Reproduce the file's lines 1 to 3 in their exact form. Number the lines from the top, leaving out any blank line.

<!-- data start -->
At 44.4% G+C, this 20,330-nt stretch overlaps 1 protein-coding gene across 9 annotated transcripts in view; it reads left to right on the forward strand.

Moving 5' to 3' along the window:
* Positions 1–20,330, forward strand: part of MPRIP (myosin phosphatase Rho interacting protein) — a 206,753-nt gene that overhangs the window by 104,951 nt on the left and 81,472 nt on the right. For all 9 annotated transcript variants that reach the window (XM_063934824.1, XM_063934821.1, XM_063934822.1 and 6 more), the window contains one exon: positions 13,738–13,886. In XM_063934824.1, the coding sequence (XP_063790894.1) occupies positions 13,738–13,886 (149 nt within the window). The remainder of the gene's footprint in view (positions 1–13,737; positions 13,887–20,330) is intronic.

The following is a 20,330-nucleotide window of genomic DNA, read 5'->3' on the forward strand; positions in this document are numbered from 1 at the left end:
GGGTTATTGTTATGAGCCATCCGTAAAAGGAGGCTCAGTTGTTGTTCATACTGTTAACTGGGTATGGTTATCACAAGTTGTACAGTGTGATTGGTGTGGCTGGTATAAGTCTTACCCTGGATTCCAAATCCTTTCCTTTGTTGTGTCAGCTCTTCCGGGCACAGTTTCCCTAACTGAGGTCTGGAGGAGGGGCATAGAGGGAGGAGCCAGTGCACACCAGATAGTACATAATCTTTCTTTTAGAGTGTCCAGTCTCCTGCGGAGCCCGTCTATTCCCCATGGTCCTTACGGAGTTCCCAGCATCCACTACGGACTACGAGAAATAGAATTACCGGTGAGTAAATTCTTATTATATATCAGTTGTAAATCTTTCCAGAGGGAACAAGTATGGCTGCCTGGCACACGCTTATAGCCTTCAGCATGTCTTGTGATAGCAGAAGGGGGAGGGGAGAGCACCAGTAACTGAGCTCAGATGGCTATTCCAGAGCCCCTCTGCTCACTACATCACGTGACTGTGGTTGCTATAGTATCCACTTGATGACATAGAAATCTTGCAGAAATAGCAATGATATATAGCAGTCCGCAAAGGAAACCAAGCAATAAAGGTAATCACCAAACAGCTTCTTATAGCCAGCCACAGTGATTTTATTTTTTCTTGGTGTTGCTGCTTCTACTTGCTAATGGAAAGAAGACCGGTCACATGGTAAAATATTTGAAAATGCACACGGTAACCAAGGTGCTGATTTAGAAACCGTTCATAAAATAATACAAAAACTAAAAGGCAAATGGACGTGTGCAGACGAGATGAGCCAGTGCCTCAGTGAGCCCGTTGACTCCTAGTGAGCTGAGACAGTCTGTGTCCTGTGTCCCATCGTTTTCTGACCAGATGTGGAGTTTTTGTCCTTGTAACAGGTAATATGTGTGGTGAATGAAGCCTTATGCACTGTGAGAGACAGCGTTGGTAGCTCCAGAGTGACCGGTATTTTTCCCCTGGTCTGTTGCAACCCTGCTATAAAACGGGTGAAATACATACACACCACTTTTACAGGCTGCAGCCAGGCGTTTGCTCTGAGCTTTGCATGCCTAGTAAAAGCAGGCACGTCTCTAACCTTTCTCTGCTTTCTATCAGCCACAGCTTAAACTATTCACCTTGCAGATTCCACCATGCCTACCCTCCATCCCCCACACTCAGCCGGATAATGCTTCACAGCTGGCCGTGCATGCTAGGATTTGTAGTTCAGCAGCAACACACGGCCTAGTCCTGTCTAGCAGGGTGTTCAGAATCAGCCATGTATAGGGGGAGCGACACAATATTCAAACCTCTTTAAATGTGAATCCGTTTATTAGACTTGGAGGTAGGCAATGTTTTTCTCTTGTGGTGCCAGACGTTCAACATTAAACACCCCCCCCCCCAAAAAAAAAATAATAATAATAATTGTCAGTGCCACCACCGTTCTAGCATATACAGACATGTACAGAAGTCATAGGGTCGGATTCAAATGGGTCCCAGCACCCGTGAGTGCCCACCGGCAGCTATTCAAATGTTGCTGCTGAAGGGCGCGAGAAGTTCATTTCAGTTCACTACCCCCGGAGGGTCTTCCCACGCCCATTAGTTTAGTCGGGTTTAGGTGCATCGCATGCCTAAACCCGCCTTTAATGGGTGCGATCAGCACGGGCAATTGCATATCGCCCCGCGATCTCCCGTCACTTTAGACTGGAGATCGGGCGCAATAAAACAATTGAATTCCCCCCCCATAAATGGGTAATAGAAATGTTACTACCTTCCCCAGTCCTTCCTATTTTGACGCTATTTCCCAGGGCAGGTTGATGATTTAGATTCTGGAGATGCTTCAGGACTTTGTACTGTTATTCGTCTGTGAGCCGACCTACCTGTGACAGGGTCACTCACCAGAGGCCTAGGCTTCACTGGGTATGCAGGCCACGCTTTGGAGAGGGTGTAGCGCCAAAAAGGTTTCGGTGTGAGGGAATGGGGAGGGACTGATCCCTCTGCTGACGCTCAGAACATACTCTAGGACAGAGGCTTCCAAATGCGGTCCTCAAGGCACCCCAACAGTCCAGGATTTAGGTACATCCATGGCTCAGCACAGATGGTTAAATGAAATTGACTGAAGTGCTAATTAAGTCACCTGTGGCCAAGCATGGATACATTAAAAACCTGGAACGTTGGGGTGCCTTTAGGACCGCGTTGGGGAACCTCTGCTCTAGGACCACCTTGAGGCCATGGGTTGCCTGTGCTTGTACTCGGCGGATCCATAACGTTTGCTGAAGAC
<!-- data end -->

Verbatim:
At 44.4% G+C, this 20,330-nt stretch overlaps 1 protein-coding gene across 9 annotated transcripts in view; it reads left to right on the forward strand.

Moving 5' to 3' along the window:
* Positions 1–20,330, forward strand: part of MPRIP (myosin phosphatase Rho interacting protein) — a 206,753-nt gene that overhangs the window by 104,951 nt on the left and 81,472 nt on the right. For all 9 annotated transcript variants that reach the window (XM_063934824.1, XM_063934821.1, XM_063934822.1 and 6 more), the window contains one exon: positions 13,738–13,886. In XM_063934824.1, the coding sequence (XP_063790894.1) occupies positions 13,738–13,886 (149 nt within the window). The remainder of the gene's footprint in view (positions 1–13,737; positions 13,887–20,330) is intronic.